Tuesday, 22 September 2020

The Enchanting Ghost (1970)

The Enchanting Ghost (Gui wu li ren), directed by Hsu-Chiang Chou, was one of Shaw Brothers Studio’s first forays into supernatural horror. It was released in 1970.

It was based on one of the stories, The Bookworm, in a celebrated collection of supernatural tales called Strange Stories from a Chinese Studio, written by Pu Songling (1640-1715).

Lang Yu Zhu is a young scholar who has just been evicted from the family’s properties because of debts incurred by his late father. In fact he’s been the victim of crooked officials, and his even more crooked uncle. 

I should add that, rather confusing, young Master Lang is played by a woman (Li-Hua Yang). I have no idea why. She certainly doesn’t look remotely male. She actually looks like a rather feminine young woman.

Yu Zhu has nowhere to live so he decides to move into the old semi-derelict Xiaolin house even though it’s reputed to be haunted.

Master Lang soon discovers that he’s not alone in the house. There’s a young woman there, named Ruyu (Mei-Yao Chang). Her mother was killed by robbers.

At this point things are looking up for Yu Zhu. Living in a haunted house could be depressing but sharing a haunted house with Ruyu might not be so bad. She’s quite a babe and she obviously likes him.

Yu Zhu is a thoroughly decent, kind and generous young man but he has devoted his life to books and he understands little of the real world. He thinks that books provide the answer to all of life’s problems and it’s his disconnectedness from the sordidness of the real world that is one of the film’s themes. He is a man who needs to find an escape fr0m reality. And perhaps he does.

His excessive bookishness might be an immediate problem. He and Ruyu have fallen in love but he can’t even support himself much less support a wife.

The villagers are soon convinced that Yu Zhu has fallen under the spell of a female ghost, presumably some kind of succubus. They feel they should do something about this but they’re really scared of ghosts and of the Xiaolin house. 

Ruyu likes to make herself up as a ghost and this comes in handy when Yu Zhu’s uncle decides to try to kill him (he’s afraid that Yu Zhu is going to take legal steps to regain possession of his stolen property).

If you’re expecting full-blooded horror you might be disappointed. For most if its running time it’s a light-hearted romance with just a few hints of the supernatural. In fact my impression is that we’re not supposed to take this movie too seriously. It’s more of a nice-guy hopeless geek meets cute babe romance with definite comic overtones. I suspect that the casting of a woman as the male hero is part of a joke, which might be clearer if you’ve read the story the film is based on. It’s also quite possible that Yu Zhu’s scholarly obsessions have demasculinised him.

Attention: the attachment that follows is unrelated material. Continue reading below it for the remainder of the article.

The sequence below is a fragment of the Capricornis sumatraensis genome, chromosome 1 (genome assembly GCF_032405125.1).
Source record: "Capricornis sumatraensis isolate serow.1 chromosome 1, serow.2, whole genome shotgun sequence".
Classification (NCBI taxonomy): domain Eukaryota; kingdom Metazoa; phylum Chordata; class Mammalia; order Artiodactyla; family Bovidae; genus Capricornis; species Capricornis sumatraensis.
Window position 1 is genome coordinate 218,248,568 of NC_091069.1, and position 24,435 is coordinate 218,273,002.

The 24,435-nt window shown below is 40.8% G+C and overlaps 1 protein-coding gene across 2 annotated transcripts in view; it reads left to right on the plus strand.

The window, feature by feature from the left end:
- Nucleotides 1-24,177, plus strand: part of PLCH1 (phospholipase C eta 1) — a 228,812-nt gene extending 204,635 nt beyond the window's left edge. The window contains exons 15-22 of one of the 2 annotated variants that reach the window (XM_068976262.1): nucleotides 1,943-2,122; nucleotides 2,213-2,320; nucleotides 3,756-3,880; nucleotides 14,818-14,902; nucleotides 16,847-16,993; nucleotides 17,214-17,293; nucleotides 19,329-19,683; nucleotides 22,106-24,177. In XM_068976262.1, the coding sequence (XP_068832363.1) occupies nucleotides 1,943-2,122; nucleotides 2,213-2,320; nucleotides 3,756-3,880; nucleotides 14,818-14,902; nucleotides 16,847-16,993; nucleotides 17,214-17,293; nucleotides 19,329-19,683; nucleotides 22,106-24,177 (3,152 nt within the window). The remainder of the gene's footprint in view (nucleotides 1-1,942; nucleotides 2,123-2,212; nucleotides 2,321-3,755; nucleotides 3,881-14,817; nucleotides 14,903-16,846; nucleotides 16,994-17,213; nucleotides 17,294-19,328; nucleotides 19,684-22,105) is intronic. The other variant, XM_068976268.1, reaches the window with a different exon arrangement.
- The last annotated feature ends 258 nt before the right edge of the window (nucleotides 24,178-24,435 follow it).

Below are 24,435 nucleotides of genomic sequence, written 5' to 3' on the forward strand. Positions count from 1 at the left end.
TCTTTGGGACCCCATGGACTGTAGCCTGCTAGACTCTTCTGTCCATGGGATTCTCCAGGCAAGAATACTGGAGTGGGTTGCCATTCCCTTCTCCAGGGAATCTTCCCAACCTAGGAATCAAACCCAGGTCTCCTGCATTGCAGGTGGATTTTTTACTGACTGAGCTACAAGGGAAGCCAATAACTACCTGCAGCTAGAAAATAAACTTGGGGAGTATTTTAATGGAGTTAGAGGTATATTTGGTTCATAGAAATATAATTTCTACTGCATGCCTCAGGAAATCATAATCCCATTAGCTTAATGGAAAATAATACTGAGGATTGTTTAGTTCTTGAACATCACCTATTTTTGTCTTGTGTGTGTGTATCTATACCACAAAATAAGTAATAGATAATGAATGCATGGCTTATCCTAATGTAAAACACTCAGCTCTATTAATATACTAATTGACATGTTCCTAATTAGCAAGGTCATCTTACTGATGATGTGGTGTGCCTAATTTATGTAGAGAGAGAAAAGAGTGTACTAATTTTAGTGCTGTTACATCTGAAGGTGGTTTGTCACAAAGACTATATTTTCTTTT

The movie does eventually change gears and takes on a more tragic tone, and the supernatural elements start to kick in.

Early on the ghostly hints are handled in a somewhat jokey manner, with lots of thunder and lightning and ominous creakings and hidden rooms and the full panoply of traditional ghost stories.

Special mention should be made of Fu-Ling Wang’s score - it’s deliciously spooky and over-the-top and reinforces the impression of the film-makers’ lighthearted intentions.

On the surface this movie is an oddly discordant mixture of farce, romance and horror. It’s usually dismissed as very much a lesser Shaw Brothers horror film and as a very lightweight ghost story.

There may however be more to it than the very simple plot would suggest. There are some questions to ponder. Ruyu is not a ghost. Or is she? The house is not really haunted. Or is it? It’s possible that there are no supernatural elements at all. Yu Zhu is after all a young man who lives in a world entirely remote from the real world. It’s possible that all the events take place in his mind. It might be a dream. It’s equally possible that almost everything has a supernatural explanation. Or perhaps Yu Zhu really has been seduced by a ghost. There may be no actual ghosts in the story at all, or lots of ghosts. You might want to take note of when and where the ghosts appear. Does Yu Zhu remain forever in his lofty world of scholarship, cut off from life, almost a living ghost himself, or does he eventually confront the real world? Maybe we should take what we see at face value, and maybe not. And what does the ending mean?

The Blu-Ray release from 88 Films provides an extremely good anamorphic transfer (the film was of course shot in ShawScope).

Maybe this movie is just a curio, an attempt at a ghost story that misfired, or maybe it’s a lot more subtle. Either way it’s worth a look.

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